Tagged: Viral marketing

What does the popularity of the ALS Ice Bucket Challenge mean for Public Relations?

by Jordan Rafferty

ice-bucket-challenge

Over the past few months we have seen it all over our Facebook newsfeeds, the Ice Bucket Challenge. Some of us are annoyed that it has been the only thing we see. Others don’t mind it because they know it is for a good cause. BUT IS IT FOR A GOOD CAUSE? Protestors say people are wasting clean water to avoid having to donate. The numbers speak differently. The Ice Bucket challenge has generated more than $100 million in donations, not to mention how much awareness it has raised. Like many others, I didn’t even know what ALS was until the Ice Bucket Challenge appeared.

Just what does the Ice Bucket Challenge have to do with PR?

If I were the PR person for the ALS Association, I would be rejoicing! Their goal is obviously to raise the awareness of ALS and generate donations and the challenge did EXACTLY that. The only problem is that the PR person did nothing. Their goal was met, but not by them. A group of friends started the challenge, meant to be just between them, and it went viral. Now, according to a Huffington Post article, nonprofit organizations are rethinking how they are spending their money, meaning they want to cut back their public relations budgets.

Are we going to lose job opportunities because of this?

Organizations are now thinking that maybe they don’t need to spend as much money on public relations efforts. They believe they just need to come up with a creative way to generate buzz about their cause. The problem with this is that, yes, it will work sometimes, but this “accept a challenge or donate to charity” is just a fad. Although I agree that it is an awesome thing to raise awareness, I just don’t agree this tactic is right for every organization. There have been attempts to imitate the Ice Bucket Challenge. An example of this is the Rubble Bucket Challenge. This is to raise awareness of the aftermath of the airstrike against Gaza. Instead of using freezing water they are taking buckets of rubble from the streets and dumping it over themselves. While it generated some buzz, it didn’t generate enough. This is just one example of a failed Ice Bucket Challenge imitation.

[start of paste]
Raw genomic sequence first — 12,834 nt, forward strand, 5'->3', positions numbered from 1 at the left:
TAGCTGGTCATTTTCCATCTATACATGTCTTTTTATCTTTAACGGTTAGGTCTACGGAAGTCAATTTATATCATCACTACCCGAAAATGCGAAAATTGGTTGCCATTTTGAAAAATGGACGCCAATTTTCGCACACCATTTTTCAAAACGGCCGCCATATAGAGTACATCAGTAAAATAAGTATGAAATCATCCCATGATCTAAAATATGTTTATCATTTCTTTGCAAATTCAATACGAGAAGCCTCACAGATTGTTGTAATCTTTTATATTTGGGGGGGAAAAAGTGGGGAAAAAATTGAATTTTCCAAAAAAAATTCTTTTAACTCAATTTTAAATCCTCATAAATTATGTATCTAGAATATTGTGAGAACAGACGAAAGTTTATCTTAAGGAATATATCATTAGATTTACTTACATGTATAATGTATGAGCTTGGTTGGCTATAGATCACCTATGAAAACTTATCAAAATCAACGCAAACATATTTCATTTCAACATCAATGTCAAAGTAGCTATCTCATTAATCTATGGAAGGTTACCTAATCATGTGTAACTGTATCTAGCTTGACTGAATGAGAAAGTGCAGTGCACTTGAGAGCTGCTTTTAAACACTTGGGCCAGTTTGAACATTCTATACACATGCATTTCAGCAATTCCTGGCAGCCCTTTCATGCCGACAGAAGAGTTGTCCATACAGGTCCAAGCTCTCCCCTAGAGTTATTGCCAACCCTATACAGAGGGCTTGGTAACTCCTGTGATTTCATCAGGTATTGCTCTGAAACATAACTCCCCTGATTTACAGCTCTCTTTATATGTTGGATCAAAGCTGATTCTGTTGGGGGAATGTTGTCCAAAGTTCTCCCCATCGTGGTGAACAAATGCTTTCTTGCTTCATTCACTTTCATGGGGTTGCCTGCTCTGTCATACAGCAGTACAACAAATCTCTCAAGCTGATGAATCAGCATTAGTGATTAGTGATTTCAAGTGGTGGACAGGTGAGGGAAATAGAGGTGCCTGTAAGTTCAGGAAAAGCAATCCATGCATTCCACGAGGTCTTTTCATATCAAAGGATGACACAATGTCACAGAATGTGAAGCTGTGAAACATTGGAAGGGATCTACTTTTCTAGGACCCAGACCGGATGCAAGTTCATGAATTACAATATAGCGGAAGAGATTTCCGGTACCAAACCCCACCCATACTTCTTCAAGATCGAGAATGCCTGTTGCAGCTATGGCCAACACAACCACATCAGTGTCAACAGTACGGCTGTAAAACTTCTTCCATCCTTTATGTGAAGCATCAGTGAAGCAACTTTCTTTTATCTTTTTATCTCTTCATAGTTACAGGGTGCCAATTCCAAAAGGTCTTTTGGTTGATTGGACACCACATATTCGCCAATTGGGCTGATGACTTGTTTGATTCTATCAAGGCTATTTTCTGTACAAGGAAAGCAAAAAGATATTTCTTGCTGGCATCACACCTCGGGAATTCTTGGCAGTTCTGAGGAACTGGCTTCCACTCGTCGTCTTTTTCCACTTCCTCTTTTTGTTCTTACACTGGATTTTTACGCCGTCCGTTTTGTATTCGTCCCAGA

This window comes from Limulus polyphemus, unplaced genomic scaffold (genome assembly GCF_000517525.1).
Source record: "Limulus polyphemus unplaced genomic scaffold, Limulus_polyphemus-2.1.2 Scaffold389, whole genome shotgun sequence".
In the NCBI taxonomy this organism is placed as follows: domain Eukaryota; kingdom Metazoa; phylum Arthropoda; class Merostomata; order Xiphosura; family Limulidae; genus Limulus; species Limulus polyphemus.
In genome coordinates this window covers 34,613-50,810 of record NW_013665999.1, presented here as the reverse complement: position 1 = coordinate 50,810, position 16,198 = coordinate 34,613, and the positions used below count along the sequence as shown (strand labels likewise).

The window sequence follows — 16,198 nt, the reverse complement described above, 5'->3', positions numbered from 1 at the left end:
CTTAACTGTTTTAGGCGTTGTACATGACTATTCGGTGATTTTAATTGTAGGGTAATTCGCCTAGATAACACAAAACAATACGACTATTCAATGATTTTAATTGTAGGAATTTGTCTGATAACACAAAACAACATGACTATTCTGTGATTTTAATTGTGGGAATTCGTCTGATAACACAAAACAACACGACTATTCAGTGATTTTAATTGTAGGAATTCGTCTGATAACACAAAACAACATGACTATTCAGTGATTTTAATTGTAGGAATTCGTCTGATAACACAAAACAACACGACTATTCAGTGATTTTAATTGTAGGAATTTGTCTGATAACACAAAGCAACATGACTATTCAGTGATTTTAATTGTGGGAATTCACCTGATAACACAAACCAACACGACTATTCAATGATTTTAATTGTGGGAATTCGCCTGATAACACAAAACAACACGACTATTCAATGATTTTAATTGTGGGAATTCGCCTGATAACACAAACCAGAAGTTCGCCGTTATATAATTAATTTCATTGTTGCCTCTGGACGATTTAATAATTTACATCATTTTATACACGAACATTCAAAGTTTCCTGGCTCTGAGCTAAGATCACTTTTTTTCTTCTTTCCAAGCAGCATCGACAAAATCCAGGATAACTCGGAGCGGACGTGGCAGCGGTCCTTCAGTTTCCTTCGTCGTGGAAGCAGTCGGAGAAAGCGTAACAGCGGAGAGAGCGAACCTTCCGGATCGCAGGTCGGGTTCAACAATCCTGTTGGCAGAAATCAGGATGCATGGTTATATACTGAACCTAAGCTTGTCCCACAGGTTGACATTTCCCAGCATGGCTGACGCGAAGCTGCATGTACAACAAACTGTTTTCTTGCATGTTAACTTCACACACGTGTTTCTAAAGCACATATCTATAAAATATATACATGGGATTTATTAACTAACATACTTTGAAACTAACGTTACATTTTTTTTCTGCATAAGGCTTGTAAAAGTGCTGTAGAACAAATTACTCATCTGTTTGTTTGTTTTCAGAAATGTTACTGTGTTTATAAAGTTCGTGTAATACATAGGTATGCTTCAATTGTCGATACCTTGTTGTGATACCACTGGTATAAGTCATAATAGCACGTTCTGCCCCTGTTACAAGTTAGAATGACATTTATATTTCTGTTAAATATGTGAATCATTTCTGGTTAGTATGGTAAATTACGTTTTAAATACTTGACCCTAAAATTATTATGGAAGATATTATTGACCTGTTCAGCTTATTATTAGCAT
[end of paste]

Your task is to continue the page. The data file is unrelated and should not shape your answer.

Because of this I don’t believe that nonprofits are going to be cutting back their public relations dollars like the article said. Instead, I believe they are going to want to spend more. The Ice Bucket Challenge for ALS was a coincidence. Those people who started it did not know it was going to be so popular. That isn’t going to happen for everyone. Organizations are going to want to hire creative minds to think of similar ways to generate awareness and donations. Who knows better than public relations folk?

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Coca-Cola debuts ‘social media guard’ through viral video

By Elissa Huck

The problem: Social media addiction

In our technology-driven world, we are connected through Twitter, Facebook, Snapchat, Instagram and more on a daily basis. Sharing photos and updates with people at the touch of a button seems convenient, but what happens when we’re more engaged with our cyber connections than our real relationships? Have you ever been caught trying to subtly Snapchat a selfie in public? Are you a chronic “subtweeter?” Do you find yourself obsessing over the best filter for your Instagram post? All evidence considered, you are more than likely addicted to social media.

The solution: The “social media guard”